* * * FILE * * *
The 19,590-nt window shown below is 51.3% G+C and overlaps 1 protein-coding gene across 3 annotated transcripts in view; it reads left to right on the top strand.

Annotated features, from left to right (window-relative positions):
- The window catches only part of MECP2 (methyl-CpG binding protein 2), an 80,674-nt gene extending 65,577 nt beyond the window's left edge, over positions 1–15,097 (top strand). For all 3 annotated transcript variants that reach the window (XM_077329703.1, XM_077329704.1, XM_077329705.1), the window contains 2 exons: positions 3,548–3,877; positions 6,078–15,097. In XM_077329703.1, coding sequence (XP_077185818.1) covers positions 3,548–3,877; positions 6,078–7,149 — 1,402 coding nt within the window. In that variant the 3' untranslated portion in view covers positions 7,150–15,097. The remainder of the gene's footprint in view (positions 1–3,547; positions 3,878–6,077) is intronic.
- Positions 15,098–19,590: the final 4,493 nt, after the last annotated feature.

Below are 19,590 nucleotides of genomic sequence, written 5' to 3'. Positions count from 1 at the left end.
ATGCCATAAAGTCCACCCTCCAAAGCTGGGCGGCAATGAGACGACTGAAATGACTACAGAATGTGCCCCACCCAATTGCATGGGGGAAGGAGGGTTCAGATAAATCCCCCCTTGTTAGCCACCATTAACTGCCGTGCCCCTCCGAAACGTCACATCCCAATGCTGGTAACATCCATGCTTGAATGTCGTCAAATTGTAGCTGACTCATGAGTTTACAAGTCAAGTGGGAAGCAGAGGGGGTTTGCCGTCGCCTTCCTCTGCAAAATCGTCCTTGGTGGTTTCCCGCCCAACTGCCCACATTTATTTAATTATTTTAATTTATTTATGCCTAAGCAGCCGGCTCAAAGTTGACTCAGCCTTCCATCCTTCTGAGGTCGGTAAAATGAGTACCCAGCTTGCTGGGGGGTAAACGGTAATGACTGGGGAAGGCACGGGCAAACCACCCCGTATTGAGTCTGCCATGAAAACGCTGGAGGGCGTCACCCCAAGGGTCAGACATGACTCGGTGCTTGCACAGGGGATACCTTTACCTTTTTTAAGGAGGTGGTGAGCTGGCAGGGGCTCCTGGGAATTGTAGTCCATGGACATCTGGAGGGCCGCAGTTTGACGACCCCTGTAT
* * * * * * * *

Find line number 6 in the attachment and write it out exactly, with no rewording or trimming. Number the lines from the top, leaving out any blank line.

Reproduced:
ATGCCATAAAGTCCACCCTCCAAAGCTGGGCGGCAATGAGACGACTGAAATGACTACAGAATGTGCCCCACCCAATTGCATGGGGGAAGGAGGGTTCAGATAAATCCCCCCTTGTTAGCCACCATTAACTGCCGTGCCCCTCCGAAACGTCACATCCCAATGCTGGTAACATCCATGCTTGAATGTCGTCAAATTGTAGCTGACTCATGAGTTTACAAGTCAAGTGGGAAGCAGAGGGGGTTTGCCGTCGCCTTCCTCTGCAAAATCGTCCTTGGTGGTTTCCCGCCCAACTGCCCACATTTATTTAATTATTTTAATTTATTTATGCCTAAGCAGCCGGCTCAAAGTTGACTCAGCCTTCCATCCTTCTGAGGTCGGTAAAATGAGTACCCAGCTTGCTGGGGGGTAAACGGTAATGACTGGGGAAGGCACGGGCAAACCACCCCGTATTGAGTCTGCCATGAAAACGCTGGAGGGCGTCACCCCAAGGGTCAGACATGACTCGGTGCTTGCACAGGGGATACCTTTACCTTTTTTAAGGAGGTGGTGAGCTGGCAGGGGCTCCTGGGAATTGTAGTCCATGGACATCTGGAGGGCCGCAGTTTGACGACCCCTGTAT